The chemotherapeutic protocol used in this study was associated with substantial toxicity. Five animals (31.25%) had their treatment suspended because of doxorubicin toxicity, especially hematological and gastrointestinal. However, no animal died because of therapy complications. Three of them required hospitalization to receive adequate treatment because of dehydration and/or sepsis. According with other study, hospitalization was required in 3.5% of the chemotherapeutic cycles (Ahaus et al. 2000). Acute toxic effects of doxorubicin are uncommon in dogs (Phillips et al. 1998) and were observed only in one animal in this study. This dog showed signs of acute doxorubicin-induced cardiotoxicosis, with ventricular premature complexes in the ECG, but without clinical signs such as hypotension or weakness. In dogs this toxicity, in most cases, is transient, develops within minutes after IV administration and is not dose-related event (Souza & Camacho 2006). In this case, the arrhythmias disappeared one month after the chemotherapy. The low frequency of acute reactions may be explained by the use of antihistaminic blockade, since important vasoactive substances, such as histamine, are released after IV administration of doxorubicin (Souza & Camacho 2006). Beside this, the slow velocity of drug administration may contribute to rare occurrence of this type of toxicity (Davis 1983). On the other way, short-term toxicities were frequently observed. Both hematological and gastrointestinal alterations were observed in the first week after the treatments. These data differ from others authors were hematological toxicity (especially neutropenia) was observed in 50% of dogs treated with doxorubicin at a dosage of 30 mg/m2 (Ahaus et al. 2000). In our study, leucopenia and neutropenia were observed in 87.5% of the animals at the nadir, however, at the day 21 all dogs were recovered of these alterations and were able to receive another dose. With doses of 30 mg/m2, hematological changes consisting of leucopenia and thrombocytopenia are seen about 7 to 14 days post-treatment and were usually resolved by about 17 to 20 days post-treatment (Davis 1983, Silva et al. 2004). Moreover, these animals presented signs of gastrointestinal toxicity, as anorexia, vomiting and diarrhea. There was a positive correlation evidencing that the animals with severe neutropenia showed the more severe gastrointestinal toxicity. A delay in the treatment was required in only one dog because of anemia (PCV 23%). Anemia is not a frequent alteration observed in dogs treated with doxorubicin because of the erythrocytes median live of 120 days (Silva et al. 2004), but it was observed in six animals in this work. However, anemia is very frequent in dogs with cancer due a multifactorial etiology (Cançado & Chiattone 2002), as evidenced in two animals in this study, that were anemic before the beginning of the treatment. Chronic toxicity of doxorubicin was detected in 3 animals as hair loss. No dog developed cardiomyopathy, probably because the total cumulative dose of doxorubicin was 90 mg/m2.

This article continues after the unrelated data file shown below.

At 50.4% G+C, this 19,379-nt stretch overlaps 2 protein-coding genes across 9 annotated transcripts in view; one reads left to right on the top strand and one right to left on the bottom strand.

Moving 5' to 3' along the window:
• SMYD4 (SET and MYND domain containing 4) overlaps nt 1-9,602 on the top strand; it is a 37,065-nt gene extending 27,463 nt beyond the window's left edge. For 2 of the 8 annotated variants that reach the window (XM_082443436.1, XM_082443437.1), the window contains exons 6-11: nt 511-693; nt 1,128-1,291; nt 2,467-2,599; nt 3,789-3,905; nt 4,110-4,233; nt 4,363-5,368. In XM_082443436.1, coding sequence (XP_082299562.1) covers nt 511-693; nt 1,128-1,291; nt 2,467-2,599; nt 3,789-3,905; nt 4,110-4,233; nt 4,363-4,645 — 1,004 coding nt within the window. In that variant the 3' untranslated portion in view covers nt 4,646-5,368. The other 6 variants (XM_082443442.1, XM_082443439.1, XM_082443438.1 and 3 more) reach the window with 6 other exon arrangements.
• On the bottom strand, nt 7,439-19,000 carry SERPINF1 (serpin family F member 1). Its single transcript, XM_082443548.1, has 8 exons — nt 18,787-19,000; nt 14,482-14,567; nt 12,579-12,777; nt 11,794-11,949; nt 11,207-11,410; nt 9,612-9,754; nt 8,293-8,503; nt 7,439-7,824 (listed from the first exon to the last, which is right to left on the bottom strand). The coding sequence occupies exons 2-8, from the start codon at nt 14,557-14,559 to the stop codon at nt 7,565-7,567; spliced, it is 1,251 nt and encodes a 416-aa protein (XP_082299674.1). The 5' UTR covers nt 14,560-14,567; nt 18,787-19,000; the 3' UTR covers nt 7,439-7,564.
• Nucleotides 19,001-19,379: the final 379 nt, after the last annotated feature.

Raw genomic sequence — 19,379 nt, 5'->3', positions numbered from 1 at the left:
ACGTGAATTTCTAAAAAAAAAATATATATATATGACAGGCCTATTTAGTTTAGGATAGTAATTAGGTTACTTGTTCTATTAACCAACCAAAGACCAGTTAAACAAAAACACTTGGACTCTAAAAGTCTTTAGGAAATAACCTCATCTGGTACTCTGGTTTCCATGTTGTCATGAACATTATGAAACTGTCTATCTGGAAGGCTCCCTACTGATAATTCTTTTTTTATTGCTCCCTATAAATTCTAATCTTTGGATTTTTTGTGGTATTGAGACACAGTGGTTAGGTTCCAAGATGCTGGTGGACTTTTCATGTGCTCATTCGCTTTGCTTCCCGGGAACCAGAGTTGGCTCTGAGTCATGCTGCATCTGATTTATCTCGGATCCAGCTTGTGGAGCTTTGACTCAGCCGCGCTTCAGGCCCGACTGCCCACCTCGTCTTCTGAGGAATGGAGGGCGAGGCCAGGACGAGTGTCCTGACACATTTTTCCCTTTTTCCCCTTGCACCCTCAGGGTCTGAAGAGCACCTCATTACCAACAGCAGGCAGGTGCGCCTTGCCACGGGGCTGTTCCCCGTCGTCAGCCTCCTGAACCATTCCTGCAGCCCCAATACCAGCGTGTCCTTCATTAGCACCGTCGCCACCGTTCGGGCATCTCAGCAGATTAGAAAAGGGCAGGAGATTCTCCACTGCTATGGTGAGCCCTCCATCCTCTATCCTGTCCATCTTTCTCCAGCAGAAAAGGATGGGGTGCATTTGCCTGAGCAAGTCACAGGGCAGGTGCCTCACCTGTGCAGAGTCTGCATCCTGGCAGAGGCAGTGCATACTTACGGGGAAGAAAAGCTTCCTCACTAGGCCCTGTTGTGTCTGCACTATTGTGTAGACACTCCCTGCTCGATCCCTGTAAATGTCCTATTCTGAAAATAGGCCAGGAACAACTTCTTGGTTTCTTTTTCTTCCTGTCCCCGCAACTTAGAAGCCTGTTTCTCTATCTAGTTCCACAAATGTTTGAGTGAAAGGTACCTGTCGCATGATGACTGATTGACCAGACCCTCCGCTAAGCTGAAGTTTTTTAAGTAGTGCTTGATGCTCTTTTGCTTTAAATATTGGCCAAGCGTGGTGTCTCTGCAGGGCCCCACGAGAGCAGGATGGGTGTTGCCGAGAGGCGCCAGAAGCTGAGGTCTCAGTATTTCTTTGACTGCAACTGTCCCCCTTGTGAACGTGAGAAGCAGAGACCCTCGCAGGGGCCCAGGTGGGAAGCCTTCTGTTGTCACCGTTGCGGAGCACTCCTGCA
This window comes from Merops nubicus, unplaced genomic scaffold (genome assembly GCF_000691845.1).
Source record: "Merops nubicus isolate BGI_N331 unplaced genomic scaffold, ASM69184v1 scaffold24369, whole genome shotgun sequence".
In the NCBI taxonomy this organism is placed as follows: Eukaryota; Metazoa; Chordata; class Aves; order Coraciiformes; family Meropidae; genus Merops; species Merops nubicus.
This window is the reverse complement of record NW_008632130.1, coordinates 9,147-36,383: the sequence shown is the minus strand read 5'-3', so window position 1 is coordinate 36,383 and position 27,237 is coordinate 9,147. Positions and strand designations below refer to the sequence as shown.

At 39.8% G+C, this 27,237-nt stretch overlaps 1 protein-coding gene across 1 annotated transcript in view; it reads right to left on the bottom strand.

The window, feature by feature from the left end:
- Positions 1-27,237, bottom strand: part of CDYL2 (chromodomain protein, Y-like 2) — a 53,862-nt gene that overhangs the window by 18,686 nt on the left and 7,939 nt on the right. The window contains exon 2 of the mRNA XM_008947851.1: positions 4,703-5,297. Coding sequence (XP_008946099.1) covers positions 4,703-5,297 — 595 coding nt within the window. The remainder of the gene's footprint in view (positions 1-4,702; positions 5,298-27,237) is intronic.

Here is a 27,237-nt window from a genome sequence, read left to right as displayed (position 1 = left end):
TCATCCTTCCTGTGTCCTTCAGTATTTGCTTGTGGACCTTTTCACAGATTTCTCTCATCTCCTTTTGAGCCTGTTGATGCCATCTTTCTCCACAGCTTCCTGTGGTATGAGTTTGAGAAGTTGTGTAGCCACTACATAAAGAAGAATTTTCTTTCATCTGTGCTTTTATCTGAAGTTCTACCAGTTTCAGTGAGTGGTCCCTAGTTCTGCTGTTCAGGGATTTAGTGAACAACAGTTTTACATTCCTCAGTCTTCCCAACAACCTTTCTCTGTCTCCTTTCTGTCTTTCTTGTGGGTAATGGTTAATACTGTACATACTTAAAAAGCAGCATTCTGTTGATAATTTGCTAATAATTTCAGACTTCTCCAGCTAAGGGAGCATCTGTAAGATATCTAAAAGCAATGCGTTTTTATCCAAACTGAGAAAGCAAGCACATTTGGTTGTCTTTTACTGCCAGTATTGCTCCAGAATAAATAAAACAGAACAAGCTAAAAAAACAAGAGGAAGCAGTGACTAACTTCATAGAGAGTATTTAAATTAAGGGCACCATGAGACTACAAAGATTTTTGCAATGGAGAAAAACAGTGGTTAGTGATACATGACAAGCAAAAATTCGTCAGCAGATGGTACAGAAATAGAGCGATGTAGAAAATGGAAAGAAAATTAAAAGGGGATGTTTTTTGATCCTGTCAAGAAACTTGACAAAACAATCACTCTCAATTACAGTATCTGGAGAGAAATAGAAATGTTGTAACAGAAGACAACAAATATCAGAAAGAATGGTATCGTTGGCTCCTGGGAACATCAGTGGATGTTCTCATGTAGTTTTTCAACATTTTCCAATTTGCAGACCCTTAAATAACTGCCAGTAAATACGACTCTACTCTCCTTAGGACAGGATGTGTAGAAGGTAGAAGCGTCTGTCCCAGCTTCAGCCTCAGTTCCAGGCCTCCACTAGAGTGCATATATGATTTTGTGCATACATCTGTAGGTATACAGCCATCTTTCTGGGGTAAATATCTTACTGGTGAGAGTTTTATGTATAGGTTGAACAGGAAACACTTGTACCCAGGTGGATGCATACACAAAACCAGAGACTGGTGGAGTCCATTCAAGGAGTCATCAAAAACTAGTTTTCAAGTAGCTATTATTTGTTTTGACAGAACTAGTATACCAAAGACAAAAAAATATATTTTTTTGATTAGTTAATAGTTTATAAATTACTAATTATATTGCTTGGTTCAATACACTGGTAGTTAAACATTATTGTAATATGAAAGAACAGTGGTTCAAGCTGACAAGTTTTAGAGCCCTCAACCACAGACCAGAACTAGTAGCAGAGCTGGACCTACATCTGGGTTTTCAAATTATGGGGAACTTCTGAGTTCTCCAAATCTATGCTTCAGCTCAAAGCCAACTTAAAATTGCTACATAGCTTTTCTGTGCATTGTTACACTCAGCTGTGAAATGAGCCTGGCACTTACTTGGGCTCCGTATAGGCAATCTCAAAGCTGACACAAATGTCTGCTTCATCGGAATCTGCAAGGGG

Although some authors evidenced that cardiac alterations may develop in dogs receiving less than 90 mg/m2 (Mauldin et al. 1992). In this work, ECG abnormalities were detected in 6 dogs and may indicate chronic cardiotoxicosis. However, clinical signs of cardiomyopathy usually begin with cumulative doses of 150 mg/m2 (Mauldin et al. 1992). The toxicity observed in this study may be explained by the fact that small dogs are significantly more likely than large dogs to develop toxicoses when doxorubicin is administered at a dosage of 30 mg/m2 (Berg et al. 1995). Some authors recommend the dose of 1mg/kg for dogs with less than 20kg (Phillips et al. 1998). Thus, this work demonstrated the importance of monitoring doxorubicin protocols in dogs, specially for hematological, gastrointestinal and cardiac toxicities.